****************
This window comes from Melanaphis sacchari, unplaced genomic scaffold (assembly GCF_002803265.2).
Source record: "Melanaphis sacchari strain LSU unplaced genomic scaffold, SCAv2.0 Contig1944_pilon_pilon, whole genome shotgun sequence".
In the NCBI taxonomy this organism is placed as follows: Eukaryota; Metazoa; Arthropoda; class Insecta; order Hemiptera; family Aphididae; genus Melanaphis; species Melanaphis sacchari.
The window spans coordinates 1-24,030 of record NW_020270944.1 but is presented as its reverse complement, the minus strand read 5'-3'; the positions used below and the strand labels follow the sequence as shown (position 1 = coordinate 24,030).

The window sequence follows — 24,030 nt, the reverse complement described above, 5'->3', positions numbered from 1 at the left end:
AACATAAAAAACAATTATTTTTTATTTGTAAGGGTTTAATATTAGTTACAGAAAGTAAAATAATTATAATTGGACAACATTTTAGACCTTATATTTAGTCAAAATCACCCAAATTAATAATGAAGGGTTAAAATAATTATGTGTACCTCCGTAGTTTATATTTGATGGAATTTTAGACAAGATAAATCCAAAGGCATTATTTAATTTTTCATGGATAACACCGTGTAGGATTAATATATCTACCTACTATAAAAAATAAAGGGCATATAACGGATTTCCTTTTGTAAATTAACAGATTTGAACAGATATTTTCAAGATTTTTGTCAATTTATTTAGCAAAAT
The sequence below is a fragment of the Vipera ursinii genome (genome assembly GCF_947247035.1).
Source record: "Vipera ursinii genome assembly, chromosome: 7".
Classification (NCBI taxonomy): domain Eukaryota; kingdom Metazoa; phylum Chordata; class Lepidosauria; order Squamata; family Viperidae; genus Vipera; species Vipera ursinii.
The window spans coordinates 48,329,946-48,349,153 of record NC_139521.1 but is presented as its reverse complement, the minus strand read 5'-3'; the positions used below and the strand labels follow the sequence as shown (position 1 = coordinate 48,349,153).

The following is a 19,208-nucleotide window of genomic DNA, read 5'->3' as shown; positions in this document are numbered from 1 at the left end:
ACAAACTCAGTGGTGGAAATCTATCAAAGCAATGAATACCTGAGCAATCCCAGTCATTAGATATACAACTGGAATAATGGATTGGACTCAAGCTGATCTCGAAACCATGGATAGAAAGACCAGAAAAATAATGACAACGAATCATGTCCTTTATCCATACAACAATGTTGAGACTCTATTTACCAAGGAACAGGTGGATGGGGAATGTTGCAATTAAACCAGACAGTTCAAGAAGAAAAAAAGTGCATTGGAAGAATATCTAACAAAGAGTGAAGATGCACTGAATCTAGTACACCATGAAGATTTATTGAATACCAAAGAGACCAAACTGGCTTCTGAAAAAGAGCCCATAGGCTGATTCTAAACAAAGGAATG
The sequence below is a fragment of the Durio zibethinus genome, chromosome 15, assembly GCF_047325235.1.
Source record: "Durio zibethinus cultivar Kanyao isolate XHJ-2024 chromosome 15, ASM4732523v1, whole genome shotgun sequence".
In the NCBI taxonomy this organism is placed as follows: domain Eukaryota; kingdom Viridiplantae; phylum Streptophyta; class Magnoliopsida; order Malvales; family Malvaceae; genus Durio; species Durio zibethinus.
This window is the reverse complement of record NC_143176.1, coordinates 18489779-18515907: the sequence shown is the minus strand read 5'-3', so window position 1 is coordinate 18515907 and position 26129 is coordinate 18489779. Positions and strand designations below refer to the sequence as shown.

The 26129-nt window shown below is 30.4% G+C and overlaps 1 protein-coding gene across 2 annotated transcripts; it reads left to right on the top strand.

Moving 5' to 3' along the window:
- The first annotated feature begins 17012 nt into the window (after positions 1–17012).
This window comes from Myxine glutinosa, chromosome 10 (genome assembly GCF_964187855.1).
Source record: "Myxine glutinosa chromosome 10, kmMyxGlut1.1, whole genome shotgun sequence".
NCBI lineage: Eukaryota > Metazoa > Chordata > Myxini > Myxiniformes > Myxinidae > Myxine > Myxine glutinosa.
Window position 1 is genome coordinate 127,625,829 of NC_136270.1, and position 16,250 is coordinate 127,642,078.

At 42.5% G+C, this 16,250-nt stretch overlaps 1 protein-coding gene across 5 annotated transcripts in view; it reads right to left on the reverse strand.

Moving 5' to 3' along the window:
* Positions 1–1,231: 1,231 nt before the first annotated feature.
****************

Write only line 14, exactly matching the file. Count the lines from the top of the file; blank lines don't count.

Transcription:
Source record: "Durio zibethinus cultivar Kanyao isolate XHJ-2024 chromosome 15, ASM4732523v1, whole genome shotgun sequence".